I don’t know. But I know that those who’re in it for the long run have a better chance.
While a student in California, I had the opportunity to learn Tennis at our college. The instructor taught us about “follow through” when hitting the ball. The idea was that if you retract the racquet soon after it engages the ball, you’ll have less power and control over the ball. But if you follow through, you’ll have better aim and the ball will move more powerfully.
Some church planters start with a time limit. “I’ll try this for five years.” Others take an extension. “Ok, I’ll do two more years.”
But “follow through” implies that you continue till the goal is reached, regardless of the cost. I know, it’s easy for me to say. Yet I realize this may not be the singular reason for failure.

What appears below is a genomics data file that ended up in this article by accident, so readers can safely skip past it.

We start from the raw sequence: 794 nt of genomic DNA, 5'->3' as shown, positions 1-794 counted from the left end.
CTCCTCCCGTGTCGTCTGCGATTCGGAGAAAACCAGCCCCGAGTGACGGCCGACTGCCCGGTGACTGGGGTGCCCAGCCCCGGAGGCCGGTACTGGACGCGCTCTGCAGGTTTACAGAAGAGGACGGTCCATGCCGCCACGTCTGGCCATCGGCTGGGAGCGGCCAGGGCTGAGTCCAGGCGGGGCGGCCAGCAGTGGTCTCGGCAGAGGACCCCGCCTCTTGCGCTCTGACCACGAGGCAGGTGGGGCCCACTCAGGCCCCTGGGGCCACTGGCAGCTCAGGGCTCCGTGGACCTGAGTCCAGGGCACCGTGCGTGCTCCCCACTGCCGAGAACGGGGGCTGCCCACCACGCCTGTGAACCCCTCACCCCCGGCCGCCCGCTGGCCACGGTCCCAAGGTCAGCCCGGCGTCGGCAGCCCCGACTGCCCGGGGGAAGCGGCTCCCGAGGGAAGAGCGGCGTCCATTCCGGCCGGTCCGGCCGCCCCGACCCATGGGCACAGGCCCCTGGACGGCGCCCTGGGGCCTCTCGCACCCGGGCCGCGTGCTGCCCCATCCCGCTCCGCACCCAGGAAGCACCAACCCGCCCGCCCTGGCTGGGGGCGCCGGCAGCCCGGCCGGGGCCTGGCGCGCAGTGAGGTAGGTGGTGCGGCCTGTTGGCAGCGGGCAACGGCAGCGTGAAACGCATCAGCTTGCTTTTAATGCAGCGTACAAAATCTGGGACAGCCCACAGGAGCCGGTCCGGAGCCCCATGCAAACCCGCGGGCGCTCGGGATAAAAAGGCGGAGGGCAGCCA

People have taken various steps in the process of planting. They have moved into the town they’re reaching. Some purchased a home, got a job, put the kids in school there, and some even purchased a burial plot in that community (for themselves). So, the “investment” is not small. Let’s follow through to complete what we started.
Read the entire series: Why do some church plants fail?
- Trail of failures
- Persist in the process
- Stick to your values
- Continually share the Good News
- Seek out training
- Find fellowship
- Become a voracious reader
- Ask questions
- Leave a trail of influences
- Learn from criticism
- Learn from your mistakes
- Constantly raise up leaders
- Be in it for the long run
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